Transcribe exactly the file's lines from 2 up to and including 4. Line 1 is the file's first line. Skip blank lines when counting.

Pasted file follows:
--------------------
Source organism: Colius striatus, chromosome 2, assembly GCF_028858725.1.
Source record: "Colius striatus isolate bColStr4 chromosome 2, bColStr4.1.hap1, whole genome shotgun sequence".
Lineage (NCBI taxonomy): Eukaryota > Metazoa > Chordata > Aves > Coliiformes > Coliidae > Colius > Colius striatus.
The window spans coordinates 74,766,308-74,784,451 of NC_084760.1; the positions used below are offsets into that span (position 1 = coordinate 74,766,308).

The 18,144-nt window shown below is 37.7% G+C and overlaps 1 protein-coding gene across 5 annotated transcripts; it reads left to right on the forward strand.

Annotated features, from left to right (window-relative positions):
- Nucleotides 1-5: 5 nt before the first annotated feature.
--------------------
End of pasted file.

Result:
Source record: "Colius striatus isolate bColStr4 chromosome 2, bColStr4.1.hap1, whole genome shotgun sequence".
Lineage (NCBI taxonomy): Eukaryota > Metazoa > Chordata > Aves > Coliiformes > Coliidae > Colius > Colius striatus.
The window spans coordinates 74,766,308-74,784,451 of NC_084760.1; the positions used below are offsets into that span (position 1 = coordinate 74,766,308).